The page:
I still am optimistic that we're going to succeed. But we must sit down with the Soviet Union and make them understand that we mean them no harm. And then it is up to them to give some proof in line of some of the many statements they've made over the years that they mean no harm to us or to the rest of the peace-loving in the Western World.

But in order to do that, we have to have some tools. And when I can quote one Russian leader of a few years ago who said of detente—when we were all saying, "Well, we're pleased we have detente"—and his declaration to his own people as to what benefited them from detente was, that, he said, the most they got was our letting our strength erode and decline. They have to sit at the table and know that as far as strength is concerned we're nearly enough equal that we'd better discuss how we can go down.

Now, what can you do about that? You can evidence your support for legitimate arms reductions—not arms limitations that only regulated how fast and how far you could increase the weapons, which we've had too much of. But support us in our efforts to maintain our strength and to continue to give them a reason for wanting to sit down at the table with us. And you can be most helpful in that.

Well, thank you all very much. I know I've got some people in there that are looking at their clocks now and worrying about my schedule for the rest of the afternoon, but there was one more hand. I'll take this one more, and then I must go.

Q. Mr. President, I would just like to say the prosperity and progress of this nation depends on this youth, the ability of this youth to understand the plan for tomorrow's world. And I would just like to appreciate you for giving us this National Youth Day, because as Robert Kennedy once said, "Our future may lie beyond our vision, but not beyond our control." And if we can work to make this country better, it'll be better for everybody because the opportunities are here for us, and we just—[inaudible]

The President. Thank you very much. Well, that wasn't a question, but I thank you for that statement. And let me just say in return: If there is anything that is the real responsibility of people in public life and holding office in this country, it is to realize and recognize the obligation to, if at all possible, when the time comes, to hand over to you—to hand you over maybe a little bit better world than was handed over to us. And I pledge to you we're going to try awfully hard to do that.

All right. Thank you all.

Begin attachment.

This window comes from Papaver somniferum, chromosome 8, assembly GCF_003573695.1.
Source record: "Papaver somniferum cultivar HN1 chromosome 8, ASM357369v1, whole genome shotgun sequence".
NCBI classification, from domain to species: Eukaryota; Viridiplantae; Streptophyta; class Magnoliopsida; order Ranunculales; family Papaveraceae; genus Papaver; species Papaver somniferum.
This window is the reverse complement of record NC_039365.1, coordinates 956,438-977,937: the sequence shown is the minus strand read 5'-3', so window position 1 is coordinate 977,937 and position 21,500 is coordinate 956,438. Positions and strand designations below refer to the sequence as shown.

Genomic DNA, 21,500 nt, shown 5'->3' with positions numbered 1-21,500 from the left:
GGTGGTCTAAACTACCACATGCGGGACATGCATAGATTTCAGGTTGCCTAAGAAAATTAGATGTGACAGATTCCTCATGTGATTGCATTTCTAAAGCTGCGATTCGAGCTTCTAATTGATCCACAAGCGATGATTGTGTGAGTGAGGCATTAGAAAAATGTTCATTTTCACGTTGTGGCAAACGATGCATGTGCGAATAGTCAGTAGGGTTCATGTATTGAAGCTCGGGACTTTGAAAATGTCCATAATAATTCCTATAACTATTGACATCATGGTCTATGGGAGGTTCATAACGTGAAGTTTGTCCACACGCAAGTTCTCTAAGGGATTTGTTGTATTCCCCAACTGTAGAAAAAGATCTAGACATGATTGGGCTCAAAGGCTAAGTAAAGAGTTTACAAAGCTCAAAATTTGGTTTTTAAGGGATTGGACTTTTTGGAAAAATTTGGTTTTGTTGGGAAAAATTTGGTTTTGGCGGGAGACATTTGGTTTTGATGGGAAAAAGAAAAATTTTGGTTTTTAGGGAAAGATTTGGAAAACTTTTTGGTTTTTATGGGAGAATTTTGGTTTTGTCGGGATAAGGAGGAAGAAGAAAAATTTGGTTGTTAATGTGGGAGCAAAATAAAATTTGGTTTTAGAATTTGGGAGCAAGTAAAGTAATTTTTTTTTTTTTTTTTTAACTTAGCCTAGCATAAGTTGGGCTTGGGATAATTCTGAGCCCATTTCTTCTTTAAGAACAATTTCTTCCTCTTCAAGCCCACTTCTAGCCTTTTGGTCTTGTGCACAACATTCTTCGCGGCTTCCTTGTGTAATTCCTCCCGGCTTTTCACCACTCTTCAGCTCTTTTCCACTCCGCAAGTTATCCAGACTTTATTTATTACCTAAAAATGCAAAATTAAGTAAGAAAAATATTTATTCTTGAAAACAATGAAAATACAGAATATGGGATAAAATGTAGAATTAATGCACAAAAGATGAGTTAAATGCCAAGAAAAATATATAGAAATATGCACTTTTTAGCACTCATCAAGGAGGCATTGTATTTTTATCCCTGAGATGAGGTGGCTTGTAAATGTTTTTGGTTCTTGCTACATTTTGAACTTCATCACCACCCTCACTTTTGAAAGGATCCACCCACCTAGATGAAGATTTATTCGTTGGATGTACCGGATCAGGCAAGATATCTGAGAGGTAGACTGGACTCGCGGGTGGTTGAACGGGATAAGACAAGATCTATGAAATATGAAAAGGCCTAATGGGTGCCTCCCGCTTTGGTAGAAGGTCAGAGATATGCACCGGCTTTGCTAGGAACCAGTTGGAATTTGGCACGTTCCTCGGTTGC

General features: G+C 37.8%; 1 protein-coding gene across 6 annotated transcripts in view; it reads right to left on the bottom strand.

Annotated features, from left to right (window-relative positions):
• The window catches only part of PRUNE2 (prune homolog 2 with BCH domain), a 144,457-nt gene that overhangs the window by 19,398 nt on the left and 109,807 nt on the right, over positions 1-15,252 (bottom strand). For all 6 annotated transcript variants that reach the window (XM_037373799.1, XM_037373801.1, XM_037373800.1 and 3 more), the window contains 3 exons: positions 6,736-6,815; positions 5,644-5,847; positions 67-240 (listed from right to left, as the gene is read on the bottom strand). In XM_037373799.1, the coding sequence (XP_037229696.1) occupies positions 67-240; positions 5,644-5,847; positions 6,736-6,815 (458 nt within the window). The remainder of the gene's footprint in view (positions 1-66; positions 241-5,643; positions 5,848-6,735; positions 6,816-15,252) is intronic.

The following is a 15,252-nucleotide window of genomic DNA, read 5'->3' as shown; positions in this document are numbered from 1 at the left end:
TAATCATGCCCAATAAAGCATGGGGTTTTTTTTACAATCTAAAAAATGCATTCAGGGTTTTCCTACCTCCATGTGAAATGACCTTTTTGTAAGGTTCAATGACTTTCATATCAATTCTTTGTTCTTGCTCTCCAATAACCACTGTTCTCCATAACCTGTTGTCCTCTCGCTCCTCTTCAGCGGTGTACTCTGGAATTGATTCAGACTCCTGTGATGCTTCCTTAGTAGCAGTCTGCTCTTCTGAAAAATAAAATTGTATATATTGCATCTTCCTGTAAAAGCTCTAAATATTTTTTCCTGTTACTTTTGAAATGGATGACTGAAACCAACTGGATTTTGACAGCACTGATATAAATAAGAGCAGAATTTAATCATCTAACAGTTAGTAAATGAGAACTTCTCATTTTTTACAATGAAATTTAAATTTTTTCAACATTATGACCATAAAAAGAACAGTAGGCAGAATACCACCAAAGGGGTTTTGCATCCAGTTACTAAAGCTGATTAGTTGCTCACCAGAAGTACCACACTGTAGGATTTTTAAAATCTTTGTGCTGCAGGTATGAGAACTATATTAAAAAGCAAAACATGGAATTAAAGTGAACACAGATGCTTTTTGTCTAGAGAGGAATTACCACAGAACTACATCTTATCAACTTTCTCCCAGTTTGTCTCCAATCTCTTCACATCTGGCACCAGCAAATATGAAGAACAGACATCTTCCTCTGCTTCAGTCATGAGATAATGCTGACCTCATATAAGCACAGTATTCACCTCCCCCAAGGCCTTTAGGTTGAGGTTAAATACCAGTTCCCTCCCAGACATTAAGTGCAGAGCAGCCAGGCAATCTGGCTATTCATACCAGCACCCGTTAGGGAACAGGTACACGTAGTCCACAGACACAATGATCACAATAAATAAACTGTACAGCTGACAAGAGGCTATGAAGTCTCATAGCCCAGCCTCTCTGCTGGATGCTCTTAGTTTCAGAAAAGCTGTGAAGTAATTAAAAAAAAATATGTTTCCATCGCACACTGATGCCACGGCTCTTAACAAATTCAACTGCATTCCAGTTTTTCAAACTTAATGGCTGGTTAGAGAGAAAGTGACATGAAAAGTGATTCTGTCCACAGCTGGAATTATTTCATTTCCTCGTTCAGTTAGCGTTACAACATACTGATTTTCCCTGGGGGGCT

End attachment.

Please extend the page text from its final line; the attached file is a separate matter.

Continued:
Kelly Alexander, Jr. 1 Thank you, Mr. President. On behalf of the 173, and growing, member organizations of the U.S.. International Youth Year Commission, and over 50 million young people that we represent, I would like to express our deep appreciation for your invitation to the White House this afternoon. Before you are the leaders of the United States of tomorrow, doing what has to be done today, to assure that there will be a peaceful tomorrow.

For over 3 years, the members of our commission—reflecting the pluralistic diversity of our nation—have been discussing what we mean by the three U.N.-designated IYY themes of participation, development, and peace—subjects which we know are of particular interest to you. I am happy to say that we have reached a consensus. We believe—and I think that you would agree—that these concepts, these values, are interdependent—that true peace requires democratic participation and democratic development. And that democratic participation requires lasting peace. These objectives and their attainment serve as a cornerstone of all our IYY activities.

Mr. President, on behalf of the U.S.. IYY Commission, I'm most honored to present to you our definition of the IYY themes. We very much hope that we will have an opportunity in the coming months to discuss these themes with you in more detail and that these themes will play an important role in the development of any international conferences or domestic programs that will come out of this year.

The President. Thank you very much. [Applause]

Audience. [Chanting] Four more years! Four more years!

Reporter. Optimistic about the Russians?—can you sit down, please? Mr. President, can you tell us what makes you optimistic about the Russians?

The President. Common sense. They've got to have some concerns for the future, too.

Q. Chernenko told Mitterrand "no" to a summit, Mr. President.

The President. Well, maybe we can get that around to a "maybe" pretty soon.

Q. Do you agree with the general who says and thinks war is inevitable with the Russians—today's paper? American general—

Q. General Trainor, sir.

The President. No, I don't. And I think one of the most dangerous things in the world is for anyone to get in their—fixed in their mind the inevitability theory, because then, that very thing being in their minds, can bring about that. My theory is that there doesn't have to be a war. We're going to do everything we can to see that it doesn't.

Q. Mr. President—

Q.—speak to General Trainor about that, sir? Will you discipline this Marine Corps general?

Mr. Speakes. Sorry, no more questions.

Q. I'm not speaking to you, Mr. Speakes, I'm speaking to the President. Sir, will you discipline General Trainor?

1 President of the U.S.. International Youth Year Commission.

Note: The President spoke at 1:01 p.m. in the Rose Garden at the White House.

Larry M. Speakes is Principal Deputy Press Secretary to the President.

Ronald Reagan, Remarks to Representatives of the United States International Youth Year Commission Online by Gerhard Peters and John T. Woolley, The American Presidency Project